'Glee' leads into Monteith tribute with underage drinking scene
Published: October 8, 2013 02:56PM
Updated: October 8, 2013 02:57PM
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In this undated image released by Fox, cast members, from left, Kevin McHale, Chris Colfer, Jenna Ushkowitz, Amber Riley, Cory Monteith and Lea Michele perform during a scene from "Glee." Monteith, who shot to fame in the hit TV series "Glee" but was beset by addiction struggles so fierce that he once said he was lucky to be alive, was found dead in a Vancouver hotel room, police said. He was 31. (AP Photo/Fox, Adam Rose)

"Glee" is bidding farewell to both the late Cory Monteith and the character he played, Finn Hudson, in this week's episode (Thursday, 8 p.m., Fox/Ch. 13) -- and I'm concerned.
The episode hasn't been screened for critics, but, given the show's history, there's plenty of reason to doubt that the writers can pull this off. They haven't demonstrated this kind of talent. And they have delivered some appalling mixed messages.
In the most recent episode of "Glee," the show's underage viewers were treated to underage drinking by several of the characters.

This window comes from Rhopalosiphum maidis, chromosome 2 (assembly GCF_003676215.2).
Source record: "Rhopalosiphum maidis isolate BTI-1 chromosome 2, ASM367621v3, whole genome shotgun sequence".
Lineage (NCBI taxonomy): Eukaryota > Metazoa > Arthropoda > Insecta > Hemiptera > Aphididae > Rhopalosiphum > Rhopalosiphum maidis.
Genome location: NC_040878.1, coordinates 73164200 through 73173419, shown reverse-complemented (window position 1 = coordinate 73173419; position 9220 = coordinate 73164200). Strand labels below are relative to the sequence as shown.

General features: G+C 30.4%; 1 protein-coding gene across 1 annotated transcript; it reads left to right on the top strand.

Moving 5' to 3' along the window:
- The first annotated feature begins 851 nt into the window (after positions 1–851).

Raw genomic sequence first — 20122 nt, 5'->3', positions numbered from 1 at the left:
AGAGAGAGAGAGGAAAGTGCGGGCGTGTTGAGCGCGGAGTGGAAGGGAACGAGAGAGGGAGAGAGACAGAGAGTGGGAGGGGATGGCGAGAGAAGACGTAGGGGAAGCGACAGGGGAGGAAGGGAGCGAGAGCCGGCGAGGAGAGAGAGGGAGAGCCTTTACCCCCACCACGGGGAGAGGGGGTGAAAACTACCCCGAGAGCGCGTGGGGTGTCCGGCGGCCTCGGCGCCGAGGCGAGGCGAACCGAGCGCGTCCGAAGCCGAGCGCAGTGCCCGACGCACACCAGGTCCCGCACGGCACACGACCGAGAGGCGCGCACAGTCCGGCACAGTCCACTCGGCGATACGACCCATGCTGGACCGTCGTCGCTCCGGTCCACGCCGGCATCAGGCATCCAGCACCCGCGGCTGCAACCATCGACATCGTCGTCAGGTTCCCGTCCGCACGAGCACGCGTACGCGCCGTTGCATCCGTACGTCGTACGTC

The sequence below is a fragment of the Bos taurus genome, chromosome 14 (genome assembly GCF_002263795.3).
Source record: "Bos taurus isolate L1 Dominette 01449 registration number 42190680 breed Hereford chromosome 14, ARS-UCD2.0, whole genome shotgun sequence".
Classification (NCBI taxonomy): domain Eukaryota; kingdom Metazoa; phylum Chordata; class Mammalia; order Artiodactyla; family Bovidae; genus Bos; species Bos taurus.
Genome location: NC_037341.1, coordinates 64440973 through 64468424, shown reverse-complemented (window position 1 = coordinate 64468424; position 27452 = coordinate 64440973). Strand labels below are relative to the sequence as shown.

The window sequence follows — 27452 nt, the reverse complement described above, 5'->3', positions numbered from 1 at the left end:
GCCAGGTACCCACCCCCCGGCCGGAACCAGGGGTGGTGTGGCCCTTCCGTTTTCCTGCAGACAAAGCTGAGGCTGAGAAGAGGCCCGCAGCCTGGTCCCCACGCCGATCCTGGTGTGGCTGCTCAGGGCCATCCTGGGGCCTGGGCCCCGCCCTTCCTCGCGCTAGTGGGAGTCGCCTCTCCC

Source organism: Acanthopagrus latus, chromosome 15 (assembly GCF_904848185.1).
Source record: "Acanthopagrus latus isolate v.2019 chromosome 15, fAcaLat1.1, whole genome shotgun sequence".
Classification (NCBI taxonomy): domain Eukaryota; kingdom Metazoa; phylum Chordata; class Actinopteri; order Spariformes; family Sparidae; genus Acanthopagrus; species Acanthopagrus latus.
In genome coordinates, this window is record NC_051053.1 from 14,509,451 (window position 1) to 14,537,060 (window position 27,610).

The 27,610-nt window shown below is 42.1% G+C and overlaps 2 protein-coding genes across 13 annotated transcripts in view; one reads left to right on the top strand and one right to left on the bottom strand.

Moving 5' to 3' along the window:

The writers, apparently forgetting that Rachel (Lea Michele), Kurt (Chris Colfer) and Santana (Naya Rivera) graduated from high school less than a year ago (on the show's timeline), showed them celebrating Rachel landing a role on Broadway by drinking champagne. And, yes, the legal drinking age in New York is 21.

This week, "Glee" is going to pay tribute to Monteith, who died after he overdosed on heroin and alcohol. Reportedly, that included two bottles of champagne.
The obliviousness of the "Glee" writers isn't surprising. They've lurched from episode to episode, with wild swings in characters and storylines. They've completely forgotten (or ignored) some of those swings.
Um, Kurt's father, Burt (Mike O'Malley) was elected to Congress, which has been dropped as a plot point without explanation.
But, seriously, you have underage characters drinking just before your big tribute to Monteith? That's pretty much unbelievable and unforgivable.
So, yeah, there's reason to be concerned about how "Glee" is going to pull this off.